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Legislature unanimously approves Lorigo Ethics Law


OFFICE HIGHLIGHTS

Students and club members were able to participate in this enriching experience
Legislator Lorigo and county Department of Public Works officials facilitated the discussion along with town representatives
This is a prime example of how government can invest in the private sector and achieve measurable results
Recognizing the many organizations, businesses and individuals who go above and beyond to better our community
Legislator Joe Lorigo and Democratic Legislator Tom Loughran introduced a second resolution to fire Erie County Water Authority Commissioner Jerome Schad

The law was drafted by Legislator Joe Lorigo (C-West Seneca) and is a major step in county ethics reform. The law creates more transparency in local government by holding all county elected officials to a high standard of conduct and enforces stricter penalties for those who do not abide.

“As New York continues to fail to pass significant ethics reform at the state level, I am pleased the Erie County Legislature came together to reach an agreement on creating more transparency in government,” said Legislator Lorigo.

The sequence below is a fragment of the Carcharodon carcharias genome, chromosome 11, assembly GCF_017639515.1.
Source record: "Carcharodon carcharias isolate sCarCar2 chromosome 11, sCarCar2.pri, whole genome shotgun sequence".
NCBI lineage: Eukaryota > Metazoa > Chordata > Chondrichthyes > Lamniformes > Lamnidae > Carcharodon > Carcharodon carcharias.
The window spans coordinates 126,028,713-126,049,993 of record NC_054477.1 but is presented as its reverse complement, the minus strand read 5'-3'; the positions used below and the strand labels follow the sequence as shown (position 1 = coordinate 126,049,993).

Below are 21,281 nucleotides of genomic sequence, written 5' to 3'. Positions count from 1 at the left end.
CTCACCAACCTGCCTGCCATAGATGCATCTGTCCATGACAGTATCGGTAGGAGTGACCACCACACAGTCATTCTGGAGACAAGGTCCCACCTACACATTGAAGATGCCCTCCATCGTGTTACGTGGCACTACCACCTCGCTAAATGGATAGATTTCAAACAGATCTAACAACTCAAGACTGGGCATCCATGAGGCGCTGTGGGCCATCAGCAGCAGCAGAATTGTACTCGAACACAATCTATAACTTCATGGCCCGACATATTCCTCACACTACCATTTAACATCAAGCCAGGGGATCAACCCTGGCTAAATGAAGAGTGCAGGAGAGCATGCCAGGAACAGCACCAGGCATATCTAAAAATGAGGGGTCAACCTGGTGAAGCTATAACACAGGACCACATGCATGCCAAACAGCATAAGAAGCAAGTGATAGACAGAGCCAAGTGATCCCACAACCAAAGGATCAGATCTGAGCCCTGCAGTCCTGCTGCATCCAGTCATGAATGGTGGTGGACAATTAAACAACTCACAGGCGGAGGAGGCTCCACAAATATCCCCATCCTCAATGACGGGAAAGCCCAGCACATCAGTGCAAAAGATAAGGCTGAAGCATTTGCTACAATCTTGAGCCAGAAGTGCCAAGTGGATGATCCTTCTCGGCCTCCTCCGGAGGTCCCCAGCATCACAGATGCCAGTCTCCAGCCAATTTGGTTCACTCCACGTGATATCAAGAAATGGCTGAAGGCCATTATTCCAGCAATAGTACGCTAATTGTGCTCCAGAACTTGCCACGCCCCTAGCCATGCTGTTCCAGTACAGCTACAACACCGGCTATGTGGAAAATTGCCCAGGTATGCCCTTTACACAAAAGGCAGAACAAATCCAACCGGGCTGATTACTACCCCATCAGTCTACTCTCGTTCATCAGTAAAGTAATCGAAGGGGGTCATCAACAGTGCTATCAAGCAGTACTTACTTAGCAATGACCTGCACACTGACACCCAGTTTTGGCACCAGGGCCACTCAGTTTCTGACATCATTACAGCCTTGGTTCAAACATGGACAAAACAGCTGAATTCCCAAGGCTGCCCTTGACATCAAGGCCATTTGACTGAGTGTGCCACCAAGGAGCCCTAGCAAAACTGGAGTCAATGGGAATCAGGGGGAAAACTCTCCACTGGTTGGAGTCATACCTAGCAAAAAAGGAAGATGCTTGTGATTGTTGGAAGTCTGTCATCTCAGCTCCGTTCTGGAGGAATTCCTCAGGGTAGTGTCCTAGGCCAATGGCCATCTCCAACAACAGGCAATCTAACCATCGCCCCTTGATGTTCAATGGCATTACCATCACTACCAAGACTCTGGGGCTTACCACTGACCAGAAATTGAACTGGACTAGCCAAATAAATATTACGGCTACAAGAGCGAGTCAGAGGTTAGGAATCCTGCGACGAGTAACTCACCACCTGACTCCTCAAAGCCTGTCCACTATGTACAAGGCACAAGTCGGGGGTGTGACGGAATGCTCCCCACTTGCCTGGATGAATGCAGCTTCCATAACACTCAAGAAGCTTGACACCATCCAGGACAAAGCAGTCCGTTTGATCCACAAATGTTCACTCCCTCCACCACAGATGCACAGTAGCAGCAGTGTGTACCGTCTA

Under the new law, county officials are no longer able to accept gifts greater than a nominal value, threshold was previously set at $75. Only specific exemptions apply, and that includes the following:

-  Attending charity events

-  Awards, plaques or honorary sports memorabilia presented in recognition of public service

-  Gifts from family members or anyone with a personal relationship with the individual

Additionally the law requires disclosure by elected officials of any family members working in government.

The law also prohibits compensation relating to any matter that came before an agency in which the elected official is an officer, member or employee of. This applies a year after an official leaves their position with the county.  An official is also unable to act as an attorney in any legal action brought against the county.

Stricter penalties outlined in the law include a fine of up to $20,000 for failing to submit a disclosure statement or knowingly filing a false statement. Violations of the law can be submitted to the District Attorney’s office and could carry a maximum punishment of a class A misdemeanor, including up to a year of jail time. 

“Using a position of power for personal or financial gain will not be tolerated here in Erie County. The law gives elected officials stricter guidelines about what they can and can’t do, and if they choose to ignore those rules, this allows the county and law enforcement harsher penalties to enforce,” said Legislator Lorigo.

The full law can be viewed here